International Journal of Biometeorology

, Volume 32, Issue 2, pp 112–122 | Cite as

Energetic costs of the winter arboreal microclimate: The gray squirrel in a tree

  • D. Byman
  • D. B. Hay
  • G. S. Bakken
Original Articles


Heated taxidermic mounts of the gray squirrel were used to analyze the thermal environment of a small arboreal endotherm. Changes in the standard operative temperature (Tes) calculated from the temperatures of heated and unheated mounts agreed well with the power consumption (M−E) of mounts on the ground and on the wind-ward side of a 48-cm diameter tree trunk. As wind speed (u) rose and sky solar radiation (Qr) decreased, the windward side of the tree trunk became an increasingly more stressful thermal environment than the leeward side of the trunk or the ground, producingM−E differences of more than 30%. Although theM−E of a ground mount and a limb mount 4 m in the air are dependent onQras well asu, the ratio of the two value ofM−E is independent ofQr, poorly predicted byu and well predicted byu1/2.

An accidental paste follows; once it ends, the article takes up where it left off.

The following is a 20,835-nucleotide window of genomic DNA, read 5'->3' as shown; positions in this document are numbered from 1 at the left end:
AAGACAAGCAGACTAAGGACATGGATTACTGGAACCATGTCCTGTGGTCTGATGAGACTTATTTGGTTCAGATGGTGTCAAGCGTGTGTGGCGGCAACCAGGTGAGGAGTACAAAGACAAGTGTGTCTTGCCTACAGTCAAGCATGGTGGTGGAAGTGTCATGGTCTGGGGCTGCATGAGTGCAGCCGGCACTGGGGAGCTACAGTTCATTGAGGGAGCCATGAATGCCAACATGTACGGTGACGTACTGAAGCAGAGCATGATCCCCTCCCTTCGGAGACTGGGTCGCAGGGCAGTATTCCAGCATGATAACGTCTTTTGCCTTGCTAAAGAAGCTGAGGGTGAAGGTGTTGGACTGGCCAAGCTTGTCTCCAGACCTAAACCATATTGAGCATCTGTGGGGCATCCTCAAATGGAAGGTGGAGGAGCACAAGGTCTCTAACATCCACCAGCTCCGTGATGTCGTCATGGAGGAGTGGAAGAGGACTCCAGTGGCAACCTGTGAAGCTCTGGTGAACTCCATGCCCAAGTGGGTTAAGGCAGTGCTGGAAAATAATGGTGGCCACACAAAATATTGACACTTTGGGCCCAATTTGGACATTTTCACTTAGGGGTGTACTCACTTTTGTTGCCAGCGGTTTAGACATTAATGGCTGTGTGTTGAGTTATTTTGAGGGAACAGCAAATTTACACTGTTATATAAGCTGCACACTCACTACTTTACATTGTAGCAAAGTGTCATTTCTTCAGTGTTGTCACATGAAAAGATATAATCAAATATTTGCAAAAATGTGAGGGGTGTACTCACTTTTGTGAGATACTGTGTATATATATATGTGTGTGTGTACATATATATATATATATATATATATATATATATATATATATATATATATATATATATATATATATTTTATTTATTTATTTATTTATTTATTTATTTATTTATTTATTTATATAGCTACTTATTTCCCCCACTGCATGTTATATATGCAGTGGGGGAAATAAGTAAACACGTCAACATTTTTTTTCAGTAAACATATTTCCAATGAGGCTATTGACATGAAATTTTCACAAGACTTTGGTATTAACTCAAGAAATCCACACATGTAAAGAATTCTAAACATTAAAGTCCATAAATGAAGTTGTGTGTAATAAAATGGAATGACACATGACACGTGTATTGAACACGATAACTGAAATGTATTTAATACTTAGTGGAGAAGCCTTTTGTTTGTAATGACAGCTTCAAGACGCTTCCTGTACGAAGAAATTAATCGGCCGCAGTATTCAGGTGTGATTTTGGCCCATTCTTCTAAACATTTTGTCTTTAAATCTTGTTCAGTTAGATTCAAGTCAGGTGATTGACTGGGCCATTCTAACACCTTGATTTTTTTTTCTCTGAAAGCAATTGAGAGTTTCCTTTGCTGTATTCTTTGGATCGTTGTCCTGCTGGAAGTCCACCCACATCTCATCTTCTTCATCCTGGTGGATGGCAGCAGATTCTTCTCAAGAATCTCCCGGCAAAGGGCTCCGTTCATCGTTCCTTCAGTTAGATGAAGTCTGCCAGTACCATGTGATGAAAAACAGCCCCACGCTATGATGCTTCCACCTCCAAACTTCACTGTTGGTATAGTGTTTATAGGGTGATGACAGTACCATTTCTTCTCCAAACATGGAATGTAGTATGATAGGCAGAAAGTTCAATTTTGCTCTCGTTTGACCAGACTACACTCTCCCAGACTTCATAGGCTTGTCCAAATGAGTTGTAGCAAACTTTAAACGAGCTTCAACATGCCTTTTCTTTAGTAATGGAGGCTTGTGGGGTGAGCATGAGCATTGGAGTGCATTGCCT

Key words

Squirrel Arboreal Microclimate Thermoregulation Taxidermic mount Standard operative temperature 


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Copyright information

© International Society of Biometeorology 1988

Authors and Affiliations

  • D. Byman
    • 1
  • D. B. Hay
    • 1
  • G. S. Bakken
    • 2
  1. 1.Pennsylvania State UniversityDunmoreUSA
  2. 2.Life Sciences DepartmentIndiana State UniversityTerre HauteUSA

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